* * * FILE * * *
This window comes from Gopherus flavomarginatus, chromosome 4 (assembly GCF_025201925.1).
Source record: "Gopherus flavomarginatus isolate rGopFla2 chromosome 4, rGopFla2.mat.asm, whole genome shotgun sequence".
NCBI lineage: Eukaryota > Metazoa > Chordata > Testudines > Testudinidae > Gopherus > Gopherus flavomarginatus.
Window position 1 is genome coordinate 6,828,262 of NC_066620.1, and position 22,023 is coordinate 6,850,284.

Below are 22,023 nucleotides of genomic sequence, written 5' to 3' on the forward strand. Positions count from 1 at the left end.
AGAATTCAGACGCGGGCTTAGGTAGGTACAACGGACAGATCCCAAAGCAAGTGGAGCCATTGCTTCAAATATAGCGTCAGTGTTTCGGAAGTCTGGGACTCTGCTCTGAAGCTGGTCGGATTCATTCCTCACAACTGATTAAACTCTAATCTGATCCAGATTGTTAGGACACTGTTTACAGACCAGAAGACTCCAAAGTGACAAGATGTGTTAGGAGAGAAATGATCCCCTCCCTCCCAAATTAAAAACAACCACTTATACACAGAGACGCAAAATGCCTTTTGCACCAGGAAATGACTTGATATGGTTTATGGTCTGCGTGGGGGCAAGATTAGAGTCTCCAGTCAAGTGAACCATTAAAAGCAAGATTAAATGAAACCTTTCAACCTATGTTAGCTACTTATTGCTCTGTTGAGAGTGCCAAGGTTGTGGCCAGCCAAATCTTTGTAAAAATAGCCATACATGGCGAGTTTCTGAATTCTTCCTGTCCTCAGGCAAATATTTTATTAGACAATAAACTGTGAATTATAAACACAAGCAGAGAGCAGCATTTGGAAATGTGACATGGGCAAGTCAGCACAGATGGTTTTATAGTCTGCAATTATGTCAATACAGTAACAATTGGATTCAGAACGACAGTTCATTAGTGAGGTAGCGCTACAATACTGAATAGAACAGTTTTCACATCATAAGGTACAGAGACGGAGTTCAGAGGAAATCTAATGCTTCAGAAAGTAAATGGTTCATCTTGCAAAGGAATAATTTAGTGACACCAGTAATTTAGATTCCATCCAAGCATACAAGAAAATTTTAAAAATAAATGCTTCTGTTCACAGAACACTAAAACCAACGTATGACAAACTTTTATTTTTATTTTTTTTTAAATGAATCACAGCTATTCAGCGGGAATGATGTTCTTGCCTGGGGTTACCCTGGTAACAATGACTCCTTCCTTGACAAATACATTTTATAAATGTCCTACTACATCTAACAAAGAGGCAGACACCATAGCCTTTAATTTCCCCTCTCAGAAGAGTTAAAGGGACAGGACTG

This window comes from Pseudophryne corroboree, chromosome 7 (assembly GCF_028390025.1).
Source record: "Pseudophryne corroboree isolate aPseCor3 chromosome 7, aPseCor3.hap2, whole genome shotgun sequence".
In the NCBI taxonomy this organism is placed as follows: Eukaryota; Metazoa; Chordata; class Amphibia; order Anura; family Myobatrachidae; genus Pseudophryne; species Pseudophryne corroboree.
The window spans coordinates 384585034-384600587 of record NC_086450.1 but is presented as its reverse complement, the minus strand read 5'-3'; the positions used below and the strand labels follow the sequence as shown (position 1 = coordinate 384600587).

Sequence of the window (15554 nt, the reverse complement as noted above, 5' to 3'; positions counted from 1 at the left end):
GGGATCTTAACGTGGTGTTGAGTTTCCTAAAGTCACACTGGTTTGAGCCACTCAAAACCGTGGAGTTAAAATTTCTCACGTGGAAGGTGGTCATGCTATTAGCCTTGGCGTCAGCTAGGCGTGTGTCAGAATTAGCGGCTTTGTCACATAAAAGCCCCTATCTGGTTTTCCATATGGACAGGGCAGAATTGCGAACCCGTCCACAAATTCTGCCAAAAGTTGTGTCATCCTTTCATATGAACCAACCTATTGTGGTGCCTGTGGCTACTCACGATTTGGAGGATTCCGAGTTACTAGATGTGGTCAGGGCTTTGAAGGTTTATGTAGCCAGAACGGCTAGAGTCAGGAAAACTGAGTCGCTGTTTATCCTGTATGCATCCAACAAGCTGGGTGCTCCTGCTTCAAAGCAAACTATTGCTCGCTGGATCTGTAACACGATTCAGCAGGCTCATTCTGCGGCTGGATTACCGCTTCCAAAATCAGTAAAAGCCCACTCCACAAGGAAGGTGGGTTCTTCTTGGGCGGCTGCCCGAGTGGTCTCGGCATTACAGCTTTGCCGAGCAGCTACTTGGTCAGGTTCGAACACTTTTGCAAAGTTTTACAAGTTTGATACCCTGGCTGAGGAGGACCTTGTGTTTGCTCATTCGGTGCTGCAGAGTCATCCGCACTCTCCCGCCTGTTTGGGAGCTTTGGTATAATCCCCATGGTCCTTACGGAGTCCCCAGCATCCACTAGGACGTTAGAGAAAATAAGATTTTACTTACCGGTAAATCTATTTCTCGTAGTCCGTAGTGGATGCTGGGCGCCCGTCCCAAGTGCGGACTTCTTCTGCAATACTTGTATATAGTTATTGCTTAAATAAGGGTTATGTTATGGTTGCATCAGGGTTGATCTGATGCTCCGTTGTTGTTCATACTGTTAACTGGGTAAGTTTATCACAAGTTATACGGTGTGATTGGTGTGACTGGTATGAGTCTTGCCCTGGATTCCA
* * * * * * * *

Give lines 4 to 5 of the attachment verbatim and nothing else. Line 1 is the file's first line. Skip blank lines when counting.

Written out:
Window position 1 is genome coordinate 6,828,262 of NC_066620.1, and position 22,023 is coordinate 6,850,284.

Below are 22,023 nucleotides of genomic sequence, written 5' to 3' on the forward strand. Positions count from 1 at the left end.